Nov. 17, 6pm Thanksgiving Dinner (sign up required due to limited seating!)
Nov. 28, 9am All-Church Activity (details to follow)
Dec. 4, 8am Christmas Pancake Breakfast
Dec. 5, 3pm Lower Columbia Clarinet Guild Christmas Concert
Dec. 11, 7pm SWW Christmas Concert
Dec. 12, 3pm SWW Christmas Concert
Dec. 17, 6pm Pizza and Carol Sing
Dec. 19, 10am Lessons and Carols Service
Dec. 24, 3pm Christmas Eve Service
Dec. 24, 5pm Christmas Eve Service
community in action: lay counseling clinic
By Elizabeth Jacobsen
Behind the kitchen and fellowship hall, ministry is happening almost every day of the week. This is the Lay Counseling Clinic.
Trained lay counselors are available to provide a listening ear and support to members and the public. Ten, free one-hour weekly sessions, are available simply by calling Elizabeth Jacobsen, Lay Counseling Administrator, and setting a day and time to see a counselor (360-577-1059). The counselors are trained and supervised by Dr. Stephen Meharg, Clinical Psychologist.
The Lay Counseling Clinic has been in ministry since December 1980. The counselors have provided individual, couples, grief groups, workshops, and classes since that time. We are pleased to announce that we will be offering a 2-hour Grief Support session on Sunday, November 21st from 2:00 – 4:00 PM on “Getting Through the Holidays When You’ve Lost a Loved One.” The holidays are a stressful time when one is in grief and we want to give you some tools to get through and some ways to enjoy the Holiday season with your families and friends amid your grief. This session will be held in the Chapel. It is important to register for the session by calling the church office (360-423-6380) so we can make sure we have enough materials for everyone. Elizabeth Jacobsen, Certified Grief Counselor, will be presenting the session and Lay Counselors will be assisting.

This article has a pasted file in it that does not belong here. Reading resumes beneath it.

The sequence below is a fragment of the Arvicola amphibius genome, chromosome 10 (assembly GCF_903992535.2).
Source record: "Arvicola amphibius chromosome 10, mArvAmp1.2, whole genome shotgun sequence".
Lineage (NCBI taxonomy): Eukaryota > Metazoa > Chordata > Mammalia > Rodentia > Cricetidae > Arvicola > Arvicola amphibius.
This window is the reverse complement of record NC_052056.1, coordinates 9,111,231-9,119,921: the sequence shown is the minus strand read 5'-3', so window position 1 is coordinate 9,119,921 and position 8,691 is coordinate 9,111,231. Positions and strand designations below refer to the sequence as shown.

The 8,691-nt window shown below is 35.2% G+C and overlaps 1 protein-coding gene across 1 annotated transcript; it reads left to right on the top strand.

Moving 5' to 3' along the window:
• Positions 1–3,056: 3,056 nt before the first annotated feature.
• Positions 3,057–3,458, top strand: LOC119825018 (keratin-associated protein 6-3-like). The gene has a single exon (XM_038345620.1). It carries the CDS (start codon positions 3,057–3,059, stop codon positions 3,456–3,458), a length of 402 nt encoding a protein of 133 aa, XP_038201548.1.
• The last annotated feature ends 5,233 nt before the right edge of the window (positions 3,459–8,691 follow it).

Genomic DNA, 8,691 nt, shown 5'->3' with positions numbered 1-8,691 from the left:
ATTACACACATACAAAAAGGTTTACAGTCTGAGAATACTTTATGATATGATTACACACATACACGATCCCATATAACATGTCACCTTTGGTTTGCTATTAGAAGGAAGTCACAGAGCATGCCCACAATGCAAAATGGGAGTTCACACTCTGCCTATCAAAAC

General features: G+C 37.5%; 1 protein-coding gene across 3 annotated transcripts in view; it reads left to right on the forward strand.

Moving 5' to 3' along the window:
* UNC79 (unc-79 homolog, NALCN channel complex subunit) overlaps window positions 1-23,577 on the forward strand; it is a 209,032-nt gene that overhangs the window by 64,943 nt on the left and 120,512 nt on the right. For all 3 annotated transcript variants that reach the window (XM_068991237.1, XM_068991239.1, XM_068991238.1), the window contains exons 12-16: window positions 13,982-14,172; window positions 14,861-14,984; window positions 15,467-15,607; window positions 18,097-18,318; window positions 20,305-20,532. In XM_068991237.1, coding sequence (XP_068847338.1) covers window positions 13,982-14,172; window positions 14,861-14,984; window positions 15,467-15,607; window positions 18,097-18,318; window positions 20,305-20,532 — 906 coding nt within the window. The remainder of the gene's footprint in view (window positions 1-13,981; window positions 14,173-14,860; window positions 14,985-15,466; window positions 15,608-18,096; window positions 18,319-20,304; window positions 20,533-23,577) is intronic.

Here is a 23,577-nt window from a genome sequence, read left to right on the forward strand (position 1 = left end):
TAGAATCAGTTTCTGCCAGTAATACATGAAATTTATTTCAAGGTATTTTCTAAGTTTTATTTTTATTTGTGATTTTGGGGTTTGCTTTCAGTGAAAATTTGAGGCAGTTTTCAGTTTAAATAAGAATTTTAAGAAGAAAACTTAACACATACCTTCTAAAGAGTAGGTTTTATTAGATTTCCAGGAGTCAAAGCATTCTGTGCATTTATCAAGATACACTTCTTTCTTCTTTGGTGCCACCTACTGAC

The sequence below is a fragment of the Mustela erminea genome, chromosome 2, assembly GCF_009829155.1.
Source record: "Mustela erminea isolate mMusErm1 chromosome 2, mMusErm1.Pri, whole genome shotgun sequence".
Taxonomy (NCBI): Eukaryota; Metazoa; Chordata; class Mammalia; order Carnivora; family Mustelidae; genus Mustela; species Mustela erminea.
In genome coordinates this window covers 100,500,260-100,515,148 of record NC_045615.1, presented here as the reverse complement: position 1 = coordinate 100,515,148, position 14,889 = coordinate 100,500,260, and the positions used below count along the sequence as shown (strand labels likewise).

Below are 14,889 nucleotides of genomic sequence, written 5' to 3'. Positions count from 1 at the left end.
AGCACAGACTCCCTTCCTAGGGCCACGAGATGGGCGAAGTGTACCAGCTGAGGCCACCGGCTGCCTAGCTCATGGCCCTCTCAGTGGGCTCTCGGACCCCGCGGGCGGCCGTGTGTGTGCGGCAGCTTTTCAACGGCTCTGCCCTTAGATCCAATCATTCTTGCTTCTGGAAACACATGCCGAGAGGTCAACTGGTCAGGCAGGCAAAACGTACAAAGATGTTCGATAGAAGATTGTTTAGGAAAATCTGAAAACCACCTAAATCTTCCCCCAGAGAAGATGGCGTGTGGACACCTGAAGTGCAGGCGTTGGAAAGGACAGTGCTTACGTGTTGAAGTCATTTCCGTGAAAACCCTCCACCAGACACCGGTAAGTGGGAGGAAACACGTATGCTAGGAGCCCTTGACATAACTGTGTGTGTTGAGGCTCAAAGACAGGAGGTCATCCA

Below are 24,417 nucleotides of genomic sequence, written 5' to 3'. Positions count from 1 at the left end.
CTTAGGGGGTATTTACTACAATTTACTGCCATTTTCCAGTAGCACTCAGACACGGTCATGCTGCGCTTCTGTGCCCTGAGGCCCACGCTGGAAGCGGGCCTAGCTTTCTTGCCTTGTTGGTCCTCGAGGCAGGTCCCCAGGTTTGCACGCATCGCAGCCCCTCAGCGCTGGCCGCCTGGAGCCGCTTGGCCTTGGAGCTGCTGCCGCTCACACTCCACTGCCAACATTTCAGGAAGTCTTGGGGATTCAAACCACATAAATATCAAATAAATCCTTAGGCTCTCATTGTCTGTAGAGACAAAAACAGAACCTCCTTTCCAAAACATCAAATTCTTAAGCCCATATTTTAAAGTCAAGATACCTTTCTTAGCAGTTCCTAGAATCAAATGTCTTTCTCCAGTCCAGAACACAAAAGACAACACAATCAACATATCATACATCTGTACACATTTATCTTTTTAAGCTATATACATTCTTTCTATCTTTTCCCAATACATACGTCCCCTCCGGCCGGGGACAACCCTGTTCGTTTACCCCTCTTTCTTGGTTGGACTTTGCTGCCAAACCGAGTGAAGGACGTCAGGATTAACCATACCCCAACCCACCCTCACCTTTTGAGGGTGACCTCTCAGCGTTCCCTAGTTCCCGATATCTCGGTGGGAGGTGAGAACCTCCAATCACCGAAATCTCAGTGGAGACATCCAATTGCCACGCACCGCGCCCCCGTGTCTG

youth: “plugged in”
By Nathaniel Duscha, Youth Pastor
This crazy season of life finally seems to be slowing down. With Charity, Azlynn and myself finally moved into our first house, most of the home projects finished, and most of the boxes unpacked, our family is finally finding some routine.
All these big changes in my life have had me thinking about the topic of identity. Who am I? My answer to this question has changed a ton over the past few years! I’m a husband, a father, and a Youth Pastor. While those things are true, and a big part of who I am, I’m more than my “earthly identity”. We are all made with a distinct identity in Christ. Through the month of November, we are going to explore this topic more in our Sunday night youth gatherings and the stories of Jesus and John the Baptist, and the words of Paul, will help us see why discovering who Jesus is helps us discover who we’re meant to be in this four-part series called Distinct.
By Mary Gronseth, Interim Director of Children’s Ministry
Fall is here and we have been taking advantage of all the fun fall activities available in our area.
On October 10, a group went to The Patch in Woodland. Between rain showers we picked pumpkins, went through corn and hay mazes, rode ponies and a hayride. There is always so much to do at The Patch. It was a day of fun and fellowship.